Looking back on my notes for the past 12 months, I see that in July it was reported that Buckingham Palace was distilling its own brand of gin. I am sure it helped the otherwise helpless Royal Family get through what they no doubt assumed is a most annoying time. I just hope they set aside enough bottles to last them to the very end of the Plague.

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I did reflect sadly on the fact the royal gin manufacturing scheme arrived a bit late for the Queen Mother, who died in 2002. She was widely reputed to have enjoyed her gin cocktail.

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Back in July, I learned that plans to restore and reopen what all the world still calls Fales’ Store in Cushing were postponed. I think I have mentioned how, basically, there is now nothing you can buy in that poor town beyond postage stamps and a set of new tires. Maybe we should also count the fruit and veg farm stands that proliferate there in summer and fall, but that’s about it.

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One does tend to think hopefully about the New Year; any old New Year will do. As I sit up here on top of the concrete towers at the foot of Mechanic Street, where I am forced to live, I cannot help finding a little hope in between the clouds.

At least I can count my blessings.

I still have my job, unlike so many others. My family mostly seems to have escaped infection, or at least nobody has bothered to let me know otherwise.

The other day, I was thinking about the idea of not knowing what’s going on, when I learned that an aunt in England recently passed away in her 89th year. Likewise, I learned that a nephew’s family went from three people to four, while I lived in complete ignorance even of the nine-month-long prospect of yet another grand-niece.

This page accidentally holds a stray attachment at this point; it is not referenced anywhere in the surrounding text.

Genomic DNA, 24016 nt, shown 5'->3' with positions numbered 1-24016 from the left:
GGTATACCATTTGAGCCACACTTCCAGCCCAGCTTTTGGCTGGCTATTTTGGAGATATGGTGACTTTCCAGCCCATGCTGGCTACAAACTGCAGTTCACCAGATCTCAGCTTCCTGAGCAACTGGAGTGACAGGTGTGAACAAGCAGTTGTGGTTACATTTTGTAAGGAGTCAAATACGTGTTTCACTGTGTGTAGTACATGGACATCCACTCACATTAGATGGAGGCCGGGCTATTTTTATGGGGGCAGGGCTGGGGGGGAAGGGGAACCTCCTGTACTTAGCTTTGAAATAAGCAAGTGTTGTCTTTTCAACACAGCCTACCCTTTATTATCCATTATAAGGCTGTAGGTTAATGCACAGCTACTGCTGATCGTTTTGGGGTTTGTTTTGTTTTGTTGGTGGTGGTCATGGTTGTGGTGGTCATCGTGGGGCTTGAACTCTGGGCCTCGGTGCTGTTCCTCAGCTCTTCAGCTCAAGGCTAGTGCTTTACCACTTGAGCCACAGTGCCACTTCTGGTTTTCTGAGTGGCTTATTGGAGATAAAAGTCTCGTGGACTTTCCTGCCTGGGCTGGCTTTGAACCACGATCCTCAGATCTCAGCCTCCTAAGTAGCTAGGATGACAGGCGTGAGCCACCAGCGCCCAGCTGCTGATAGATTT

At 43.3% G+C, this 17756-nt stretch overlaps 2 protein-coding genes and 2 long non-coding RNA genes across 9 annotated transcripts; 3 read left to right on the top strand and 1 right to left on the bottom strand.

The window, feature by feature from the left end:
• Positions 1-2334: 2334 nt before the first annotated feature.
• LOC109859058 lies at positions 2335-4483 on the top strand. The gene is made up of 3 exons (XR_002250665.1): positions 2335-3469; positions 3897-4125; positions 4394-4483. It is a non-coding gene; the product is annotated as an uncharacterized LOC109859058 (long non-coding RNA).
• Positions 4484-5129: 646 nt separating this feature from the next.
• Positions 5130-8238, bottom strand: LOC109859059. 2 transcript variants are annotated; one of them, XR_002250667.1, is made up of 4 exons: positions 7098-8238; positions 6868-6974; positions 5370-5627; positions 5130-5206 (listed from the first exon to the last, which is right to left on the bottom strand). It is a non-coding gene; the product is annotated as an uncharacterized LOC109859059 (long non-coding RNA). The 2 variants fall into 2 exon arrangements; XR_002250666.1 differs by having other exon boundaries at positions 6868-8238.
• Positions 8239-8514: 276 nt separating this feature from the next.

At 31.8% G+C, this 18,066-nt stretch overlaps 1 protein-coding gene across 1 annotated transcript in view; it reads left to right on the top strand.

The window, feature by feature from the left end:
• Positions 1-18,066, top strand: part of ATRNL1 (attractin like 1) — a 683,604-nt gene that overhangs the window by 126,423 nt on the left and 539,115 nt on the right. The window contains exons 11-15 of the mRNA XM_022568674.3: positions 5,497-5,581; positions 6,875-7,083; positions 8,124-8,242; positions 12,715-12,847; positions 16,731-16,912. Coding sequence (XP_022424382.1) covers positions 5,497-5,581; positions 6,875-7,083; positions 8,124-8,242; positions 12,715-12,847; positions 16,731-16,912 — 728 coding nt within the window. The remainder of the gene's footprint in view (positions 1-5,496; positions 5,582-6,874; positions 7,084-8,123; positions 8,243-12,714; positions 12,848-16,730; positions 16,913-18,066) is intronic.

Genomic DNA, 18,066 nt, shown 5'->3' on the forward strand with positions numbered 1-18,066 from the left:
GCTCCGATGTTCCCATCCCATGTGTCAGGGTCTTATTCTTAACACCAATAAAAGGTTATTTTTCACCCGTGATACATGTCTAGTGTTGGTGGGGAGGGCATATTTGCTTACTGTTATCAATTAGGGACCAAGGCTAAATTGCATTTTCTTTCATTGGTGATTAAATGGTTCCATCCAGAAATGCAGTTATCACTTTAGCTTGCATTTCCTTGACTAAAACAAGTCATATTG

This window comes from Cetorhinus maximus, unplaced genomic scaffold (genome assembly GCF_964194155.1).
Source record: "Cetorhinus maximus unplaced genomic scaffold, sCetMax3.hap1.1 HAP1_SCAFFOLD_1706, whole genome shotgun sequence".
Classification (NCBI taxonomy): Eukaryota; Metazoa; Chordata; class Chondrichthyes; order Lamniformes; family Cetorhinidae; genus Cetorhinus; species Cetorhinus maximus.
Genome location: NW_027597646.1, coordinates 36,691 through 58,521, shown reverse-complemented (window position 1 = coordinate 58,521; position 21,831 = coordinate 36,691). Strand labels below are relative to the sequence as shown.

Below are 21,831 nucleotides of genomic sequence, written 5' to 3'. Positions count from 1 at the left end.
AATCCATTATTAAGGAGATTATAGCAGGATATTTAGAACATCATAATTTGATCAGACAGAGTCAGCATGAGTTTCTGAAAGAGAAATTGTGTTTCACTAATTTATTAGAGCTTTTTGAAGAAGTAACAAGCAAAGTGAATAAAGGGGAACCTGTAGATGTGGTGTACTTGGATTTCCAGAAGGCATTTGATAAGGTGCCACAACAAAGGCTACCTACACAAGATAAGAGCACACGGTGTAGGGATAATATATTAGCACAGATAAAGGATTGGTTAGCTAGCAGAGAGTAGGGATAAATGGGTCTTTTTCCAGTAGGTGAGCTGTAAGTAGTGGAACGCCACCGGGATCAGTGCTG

I put it down to this, that there are so many of them over there that they all assume someone else has told me the various bits of family news, when in fact nobody actually has.

Years ago, I read of a strange but similar phenomenon during the war involving fighter pilots, namely that when they were flying in a large group, it was occasionally easy for them all to miss noticing the bad guys coming down at them out of the sun at “12 o’clock high,” until mayhem was upon them.

Simply put, each of them thought the other pilots were looking out for the enemy. In the end, nobody was.

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I heard a report this week that crime in Maine has fallen 56% since 2012, so please don’t tell me everything is irredeemably awful, even now. So, here’s a typically pompous idea from me for the New Year.

If we want things to get better in 2021, in any way we care to define as better, it might help if we each do something about it. Waiting for someone else to improve things on our behalf is sometimes a losers’ game.

After all, even the Good Lord had to get personally involved once upon a time. If waiting around for things to get better on their own wasn’t an option for God, then I don’t think there is much hope for any of us if we adopt that sort of attitude.

That’s what Christmas is all about, Charlie Brown.

David Grima is a former editor with Courier Publications. He can be reached at